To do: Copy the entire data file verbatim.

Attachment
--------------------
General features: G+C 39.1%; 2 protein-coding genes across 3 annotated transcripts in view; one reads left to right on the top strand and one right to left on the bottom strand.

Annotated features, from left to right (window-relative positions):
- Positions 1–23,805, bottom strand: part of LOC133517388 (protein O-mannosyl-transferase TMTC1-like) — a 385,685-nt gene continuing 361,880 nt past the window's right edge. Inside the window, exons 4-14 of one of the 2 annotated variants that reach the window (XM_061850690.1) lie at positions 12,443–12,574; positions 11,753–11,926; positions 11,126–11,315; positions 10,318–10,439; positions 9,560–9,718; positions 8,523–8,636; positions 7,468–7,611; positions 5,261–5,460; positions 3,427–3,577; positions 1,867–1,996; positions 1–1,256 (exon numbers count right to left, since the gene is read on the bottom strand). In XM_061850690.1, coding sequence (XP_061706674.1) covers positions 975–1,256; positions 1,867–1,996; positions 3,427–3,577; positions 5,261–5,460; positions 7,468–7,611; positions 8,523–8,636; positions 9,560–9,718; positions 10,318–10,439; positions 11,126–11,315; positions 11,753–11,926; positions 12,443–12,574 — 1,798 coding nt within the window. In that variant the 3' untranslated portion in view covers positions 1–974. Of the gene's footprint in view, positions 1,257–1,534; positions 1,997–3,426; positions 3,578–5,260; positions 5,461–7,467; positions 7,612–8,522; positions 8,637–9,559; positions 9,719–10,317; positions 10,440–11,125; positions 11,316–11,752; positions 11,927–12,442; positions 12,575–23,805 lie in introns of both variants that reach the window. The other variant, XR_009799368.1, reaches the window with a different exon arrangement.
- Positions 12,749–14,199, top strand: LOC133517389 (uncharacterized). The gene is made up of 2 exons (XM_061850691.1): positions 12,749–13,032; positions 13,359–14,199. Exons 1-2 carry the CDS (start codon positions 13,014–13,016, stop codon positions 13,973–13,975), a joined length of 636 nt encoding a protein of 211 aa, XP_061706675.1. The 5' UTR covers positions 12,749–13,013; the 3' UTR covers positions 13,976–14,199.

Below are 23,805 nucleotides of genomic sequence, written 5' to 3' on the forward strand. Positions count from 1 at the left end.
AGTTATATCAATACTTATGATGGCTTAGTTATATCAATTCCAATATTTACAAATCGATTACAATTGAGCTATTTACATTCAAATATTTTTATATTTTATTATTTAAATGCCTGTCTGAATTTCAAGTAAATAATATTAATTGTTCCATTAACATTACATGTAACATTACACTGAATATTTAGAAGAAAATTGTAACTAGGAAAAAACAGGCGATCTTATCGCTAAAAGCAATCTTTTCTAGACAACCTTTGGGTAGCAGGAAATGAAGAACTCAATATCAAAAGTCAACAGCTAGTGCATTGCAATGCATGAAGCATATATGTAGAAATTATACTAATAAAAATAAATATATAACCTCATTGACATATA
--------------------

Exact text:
General features: G+C 39.1%; 2 protein-coding genes across 3 annotated transcripts in view; one reads left to right on the top strand and one right to left on the bottom strand.

Annotated features, from left to right (window-relative positions):
- Positions 1–23,805, bottom strand: part of LOC133517388 (protein O-mannosyl-transferase TMTC1-like) — a 385,685-nt gene continuing 361,880 nt past the window's right edge. Inside the window, exons 4-14 of one of the 2 annotated variants that reach the window (XM_061850690.1) lie at positions 12,443–12,574; positions 11,753–11,926; positions 11,126–11,315; positions 10,318–10,439; positions 9,560–9,718; positions 8,523–8,636; positions 7,468–7,611; positions 5,261–5,460; positions 3,427–3,577; positions 1,867–1,996; positions 1–1,256 (exon numbers count right to left, since the gene is read on the bottom strand). In XM_061850690.1, coding sequence (XP_061706674.1) covers positions 975–1,256; positions 1,867–1,996; positions 3,427–3,577; positions 5,261–5,460; positions 7,468–7,611; positions 8,523–8,636; positions 9,560–9,718; positions 10,318–10,439; positions 11,126–11,315; positions 11,753–11,926; positions 12,443–12,574 — 1,798 coding nt within the window. In that variant the 3' untranslated portion in view covers positions 1–974. Of the gene's footprint in view, positions 1,257–1,534; positions 1,997–3,426; positions 3,578–5,260; positions 5,461–7,467; positions 7,612–8,522; positions 8,637–9,559; positions 9,719–10,317; positions 10,440–11,125; positions 11,316–11,752; positions 11,927–12,442; positions 12,575–23,805 lie in introns of both variants that reach the window. The other variant, XR_009799368.1, reaches the window with a different exon arrangement.
- Positions 12,749–14,199, top strand: LOC133517389 (uncharacterized). The gene is made up of 2 exons (XM_061850691.1): positions 12,749–13,032; positions 13,359–14,199. Exons 1-2 carry the CDS (start codon positions 13,014–13,016, stop codon positions 13,973–13,975), a joined length of 636 nt encoding a protein of 211 aa, XP_061706675.1. The 5' UTR covers positions 12,749–13,013; the 3' UTR covers positions 13,976–14,199.

Below are 23,805 nucleotides of genomic sequence, written 5' to 3' on the forward strand. Positions count from 1 at the left end.
AGTTATATCAATACTTATGATGGCTTAGTTATATCAATTCCAATATTTACAAATCGATTACAATTGAGCTATTTACATTCAAATATTTTTATATTTTATTATTTAAATGCCTGTCTGAATTTCAAGTAAATAATATTAATTGTTCCATTAACATTACATGTAACATTACACTGAATATTTAGAAGAAAATTGTAACTAGGAAAAAACAGGCGATCTTATCGCTAAAAGCAATCTTTTCTAGACAACCTTTGGGTAGCAGGAAATGAAGAACTCAATATCAAAAGTCAACAGCTAGTGCATTGCAATGCATGAAGCATATATGTAGAAATTATACTAATAAAAATAAATATATAACCTCATTGACATATA